Carter Jonas
Carter Jonas

Careful lotting before sale may be needed following SDLT changes

The big surprise in George Osborn’s Autumn Statement in early December was the wholesale revision of the way Stamp Duty Land Tax (SDLT) is levied in England and Wales. There had been many calls for the “slab tax” to be revised and he achieved that in one fell swoop.

It offers the potential for major savings on many residential transactions below £937,500 but above that figure there’s every chance of a more punitive Stamp Duty bill to be paid by purchasers. So what will the effect be on the Farms and Estate market?

The existing 4% SDLT rate has remained unchanged for “non-residential and mixed use properties” and it means that careful attention must be given when offering for sale large landholdings that include residential properties.

Farmers Weekly’s Land Tracker shows the area of open market sales has fallen about 15%, suggesting only about 110,000 acres were publicly marketed in 2014.

At a price of £1 million, the difference in SDLT using the new residential system and 4% mixed use rate is only £3,750, perhaps not enough to concern a buyer. But where these homes are of substantial size and likely to attract prices in excess of £2 million the

amount of SDLT puts a different complexion on the transaction and many potential buyers will prefer to see their money spend on tangible assets rather than a contribution to HMRC.

This incentive is clearly illustrated by the difference in tax – at £153,750 the sliding scale residential SDLT bill is almost double the £80,000 at the fixed 4% for a £2 million residential property which qualifies as a “mixed use property”. When the residential element is worth say £5 million the savings are even more eye-watering with the sliding scale SDLT difference rising to £240,000.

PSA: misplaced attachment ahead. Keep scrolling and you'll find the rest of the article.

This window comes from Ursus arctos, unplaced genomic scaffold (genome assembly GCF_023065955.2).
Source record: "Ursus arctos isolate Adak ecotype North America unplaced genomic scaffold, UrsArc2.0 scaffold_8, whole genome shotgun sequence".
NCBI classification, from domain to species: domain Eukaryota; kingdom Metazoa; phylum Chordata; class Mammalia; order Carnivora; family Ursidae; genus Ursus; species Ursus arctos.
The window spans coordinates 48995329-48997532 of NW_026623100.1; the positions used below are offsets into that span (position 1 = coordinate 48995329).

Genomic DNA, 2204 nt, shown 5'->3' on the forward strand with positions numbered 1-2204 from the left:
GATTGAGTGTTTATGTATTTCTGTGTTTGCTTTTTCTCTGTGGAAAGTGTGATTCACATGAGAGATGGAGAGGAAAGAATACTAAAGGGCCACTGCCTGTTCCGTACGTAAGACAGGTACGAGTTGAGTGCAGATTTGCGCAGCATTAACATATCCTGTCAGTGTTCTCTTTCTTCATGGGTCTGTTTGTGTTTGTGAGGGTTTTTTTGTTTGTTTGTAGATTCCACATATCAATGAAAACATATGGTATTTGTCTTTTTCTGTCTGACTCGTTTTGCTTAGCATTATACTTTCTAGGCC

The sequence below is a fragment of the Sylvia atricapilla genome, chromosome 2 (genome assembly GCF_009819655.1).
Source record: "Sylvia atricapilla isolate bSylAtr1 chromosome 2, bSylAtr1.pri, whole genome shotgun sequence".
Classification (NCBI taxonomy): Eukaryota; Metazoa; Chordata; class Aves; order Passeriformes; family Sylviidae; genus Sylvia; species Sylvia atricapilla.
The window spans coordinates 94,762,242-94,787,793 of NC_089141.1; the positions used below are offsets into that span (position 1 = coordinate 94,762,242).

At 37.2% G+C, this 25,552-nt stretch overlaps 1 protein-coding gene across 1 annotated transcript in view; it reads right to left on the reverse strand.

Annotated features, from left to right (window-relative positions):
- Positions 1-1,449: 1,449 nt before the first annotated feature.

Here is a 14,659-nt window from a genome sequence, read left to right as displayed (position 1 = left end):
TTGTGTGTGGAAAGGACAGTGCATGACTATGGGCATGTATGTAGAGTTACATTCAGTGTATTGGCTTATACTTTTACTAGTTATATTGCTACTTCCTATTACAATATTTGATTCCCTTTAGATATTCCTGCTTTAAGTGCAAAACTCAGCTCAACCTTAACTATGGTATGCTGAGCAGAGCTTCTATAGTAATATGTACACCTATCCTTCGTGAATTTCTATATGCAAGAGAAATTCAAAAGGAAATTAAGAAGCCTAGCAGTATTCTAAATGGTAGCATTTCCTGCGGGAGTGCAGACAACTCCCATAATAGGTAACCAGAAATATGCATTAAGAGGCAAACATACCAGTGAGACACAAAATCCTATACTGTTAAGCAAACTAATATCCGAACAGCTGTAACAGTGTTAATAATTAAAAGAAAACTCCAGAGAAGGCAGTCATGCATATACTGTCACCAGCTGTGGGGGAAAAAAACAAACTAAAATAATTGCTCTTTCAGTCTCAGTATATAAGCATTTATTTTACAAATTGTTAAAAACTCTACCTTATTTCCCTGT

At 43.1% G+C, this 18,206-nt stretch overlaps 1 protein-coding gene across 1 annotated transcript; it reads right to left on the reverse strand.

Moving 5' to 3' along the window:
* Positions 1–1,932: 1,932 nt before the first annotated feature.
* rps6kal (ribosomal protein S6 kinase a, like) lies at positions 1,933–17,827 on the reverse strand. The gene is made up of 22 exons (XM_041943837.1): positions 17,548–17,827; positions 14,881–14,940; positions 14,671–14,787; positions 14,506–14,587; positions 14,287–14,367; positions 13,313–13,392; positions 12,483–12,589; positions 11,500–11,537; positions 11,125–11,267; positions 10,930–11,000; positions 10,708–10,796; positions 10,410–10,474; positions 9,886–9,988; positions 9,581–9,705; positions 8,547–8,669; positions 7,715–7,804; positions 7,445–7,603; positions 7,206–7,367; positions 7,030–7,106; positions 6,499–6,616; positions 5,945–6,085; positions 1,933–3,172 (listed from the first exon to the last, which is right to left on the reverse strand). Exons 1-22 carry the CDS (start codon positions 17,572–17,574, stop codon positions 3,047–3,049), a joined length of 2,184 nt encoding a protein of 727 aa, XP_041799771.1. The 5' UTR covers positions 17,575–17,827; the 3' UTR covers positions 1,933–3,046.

The exponential SDLT penalty if you lose the protection of the “mixed use property” means that overlotting an Estate or farm may remove the protective cloak which is a further benefit when dealing in the sale of rural property. It is therefore imperative that vendors put themselves in the shoes of potential purchasers when deciding their sales strategy. As always, careful discussion with those involved in the transaction before sales particulars are prepared, and a need to be flexible over divisions during negotiations of a sale, are likely to be imperative.

Take a look at our Stamp Duty Calculator.

Richard Liddiard

Richard Liddiard


Richard is based in Newbury where he advises clients throughout the region on rural matters but specialising in farm agency/buying and family farming structures where he is a trusted external advi...

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